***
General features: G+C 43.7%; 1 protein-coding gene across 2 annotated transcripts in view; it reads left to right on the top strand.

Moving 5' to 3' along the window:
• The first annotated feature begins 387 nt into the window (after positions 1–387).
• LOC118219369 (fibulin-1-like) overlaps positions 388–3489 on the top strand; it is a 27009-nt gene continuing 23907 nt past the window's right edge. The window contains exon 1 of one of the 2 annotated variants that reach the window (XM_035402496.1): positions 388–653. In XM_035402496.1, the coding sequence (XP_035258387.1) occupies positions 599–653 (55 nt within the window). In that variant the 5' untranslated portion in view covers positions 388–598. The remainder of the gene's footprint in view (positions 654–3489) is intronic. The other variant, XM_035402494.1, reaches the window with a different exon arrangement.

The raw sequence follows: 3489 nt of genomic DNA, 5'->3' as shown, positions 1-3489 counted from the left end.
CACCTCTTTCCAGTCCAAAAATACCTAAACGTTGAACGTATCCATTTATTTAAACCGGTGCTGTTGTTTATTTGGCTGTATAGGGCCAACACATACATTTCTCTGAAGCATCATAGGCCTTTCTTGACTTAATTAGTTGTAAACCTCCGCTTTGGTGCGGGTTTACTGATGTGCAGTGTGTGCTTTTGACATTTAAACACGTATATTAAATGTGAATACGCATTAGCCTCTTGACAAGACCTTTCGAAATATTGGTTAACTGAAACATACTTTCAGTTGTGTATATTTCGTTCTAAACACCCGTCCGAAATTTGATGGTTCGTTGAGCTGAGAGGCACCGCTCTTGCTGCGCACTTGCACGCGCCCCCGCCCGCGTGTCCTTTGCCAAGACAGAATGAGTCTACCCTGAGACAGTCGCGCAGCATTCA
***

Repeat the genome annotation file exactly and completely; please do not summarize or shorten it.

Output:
General features: G+C 43.7%; 1 protein-coding gene across 2 annotated transcripts in view; it reads left to right on the top strand.

Moving 5' to 3' along the window:
• The first annotated feature begins 387 nt into the window (after positions 1–387).
• LOC118219369 (fibulin-1-like) overlaps positions 388–3489 on the top strand; it is a 27009-nt gene continuing 23907 nt past the window's right edge. The window contains exon 1 of one of the 2 annotated variants that reach the window (XM_035402496.1): positions 388–653. In XM_035402496.1, the coding sequence (XP_035258387.1) occupies positions 599–653 (55 nt within the window). In that variant the 5' untranslated portion in view covers positions 388–598. The remainder of the gene's footprint in view (positions 654–3489) is intronic. The other variant, XM_035402494.1, reaches the window with a different exon arrangement.

The raw sequence follows: 3489 nt of genomic DNA, 5'->3' as shown, positions 1-3489 counted from the left end.
CACCTCTTTCCAGTCCAAAAATACCTAAACGTTGAACGTATCCATTTATTTAAACCGGTGCTGTTGTTTATTTGGCTGTATAGGGCCAACACATACATTTCTCTGAAGCATCATAGGCCTTTCTTGACTTAATTAGTTGTAAACCTCCGCTTTGGTGCGGGTTTACTGATGTGCAGTGTGTGCTTTTGACATTTAAACACGTATATTAAATGTGAATACGCATTAGCCTCTTGACAAGACCTTTCGAAATATTGGTTAACTGAAACATACTTTCAGTTGTGTATATTTCGTTCTAAACACCCGTCCGAAATTTGATGGTTCGTTGAGCTGAGAGGCACCGCTCTTGCTGCGCACTTGCACGCGCCCCCGCCCGCGTGTCCTTTGCCAAGACAGAATGAGTCTACCCTGAGACAGTCGCGCAGCATTCA